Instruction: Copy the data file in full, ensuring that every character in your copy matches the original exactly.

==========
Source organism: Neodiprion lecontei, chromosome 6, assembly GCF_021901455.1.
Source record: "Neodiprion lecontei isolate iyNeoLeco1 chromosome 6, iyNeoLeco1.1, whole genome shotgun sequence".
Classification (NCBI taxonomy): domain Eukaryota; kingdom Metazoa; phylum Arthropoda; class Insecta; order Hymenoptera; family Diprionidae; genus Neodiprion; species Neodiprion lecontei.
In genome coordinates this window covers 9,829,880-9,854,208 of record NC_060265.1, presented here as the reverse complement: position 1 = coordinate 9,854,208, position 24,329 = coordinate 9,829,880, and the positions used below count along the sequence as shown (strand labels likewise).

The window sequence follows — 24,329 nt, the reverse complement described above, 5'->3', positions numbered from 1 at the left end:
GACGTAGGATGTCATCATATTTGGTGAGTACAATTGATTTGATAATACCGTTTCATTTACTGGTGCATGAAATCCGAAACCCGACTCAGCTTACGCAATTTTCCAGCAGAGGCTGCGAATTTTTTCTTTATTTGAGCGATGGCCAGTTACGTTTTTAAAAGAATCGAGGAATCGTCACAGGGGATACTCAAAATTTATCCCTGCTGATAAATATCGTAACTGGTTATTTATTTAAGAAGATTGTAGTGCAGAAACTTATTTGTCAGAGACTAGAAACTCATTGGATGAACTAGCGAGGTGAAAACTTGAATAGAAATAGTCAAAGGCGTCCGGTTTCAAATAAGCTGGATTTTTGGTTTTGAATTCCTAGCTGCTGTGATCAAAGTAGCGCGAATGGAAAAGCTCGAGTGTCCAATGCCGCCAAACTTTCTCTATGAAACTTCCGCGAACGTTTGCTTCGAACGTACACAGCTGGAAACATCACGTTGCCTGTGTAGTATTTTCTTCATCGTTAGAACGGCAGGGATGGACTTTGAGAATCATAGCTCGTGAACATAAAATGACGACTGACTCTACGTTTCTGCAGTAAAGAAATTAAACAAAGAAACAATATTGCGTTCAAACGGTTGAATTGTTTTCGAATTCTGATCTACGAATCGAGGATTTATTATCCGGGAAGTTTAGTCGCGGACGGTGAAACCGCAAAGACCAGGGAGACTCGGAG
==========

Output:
Source organism: Neodiprion lecontei, chromosome 6, assembly GCF_021901455.1.
Source record: "Neodiprion lecontei isolate iyNeoLeco1 chromosome 6, iyNeoLeco1.1, whole genome shotgun sequence".
Classification (NCBI taxonomy): domain Eukaryota; kingdom Metazoa; phylum Arthropoda; class Insecta; order Hymenoptera; family Diprionidae; genus Neodiprion; species Neodiprion lecontei.
In genome coordinates this window covers 9,829,880-9,854,208 of record NC_060265.1, presented here as the reverse complement: position 1 = coordinate 9,854,208, position 24,329 = coordinate 9,829,880, and the positions used below count along the sequence as shown (strand labels likewise).

The window sequence follows — 24,329 nt, the reverse complement described above, 5'->3', positions numbered from 1 at the left end:
GACGTAGGATGTCATCATATTTGGTGAGTACAATTGATTTGATAATACCGTTTCATTTACTGGTGCATGAAATCCGAAACCCGACTCAGCTTACGCAATTTTCCAGCAGAGGCTGCGAATTTTTTCTTTATTTGAGCGATGGCCAGTTACGTTTTTAAAAGAATCGAGGAATCGTCACAGGGGATACTCAAAATTTATCCCTGCTGATAAATATCGTAACTGGTTATTTATTTAAGAAGATTGTAGTGCAGAAACTTATTTGTCAGAGACTAGAAACTCATTGGATGAACTAGCGAGGTGAAAACTTGAATAGAAATAGTCAAAGGCGTCCGGTTTCAAATAAGCTGGATTTTTGGTTTTGAATTCCTAGCTGCTGTGATCAAAGTAGCGCGAATGGAAAAGCTCGAGTGTCCAATGCCGCCAAACTTTCTCTATGAAACTTCCGCGAACGTTTGCTTCGAACGTACACAGCTGGAAACATCACGTTGCCTGTGTAGTATTTTCTTCATCGTTAGAACGGCAGGGATGGACTTTGAGAATCATAGCTCGTGAACATAAAATGACGACTGACTCTACGTTTCTGCAGTAAAGAAATTAAACAAAGAAACAATATTGCGTTCAAACGGTTGAATTGTTTTCGAATTCTGATCTACGAATCGAGGATTTATTATCCGGGAAGTTTAGTCGCGGACGGTGAAACCGCAAAGACCAGGGAGACTCGGAG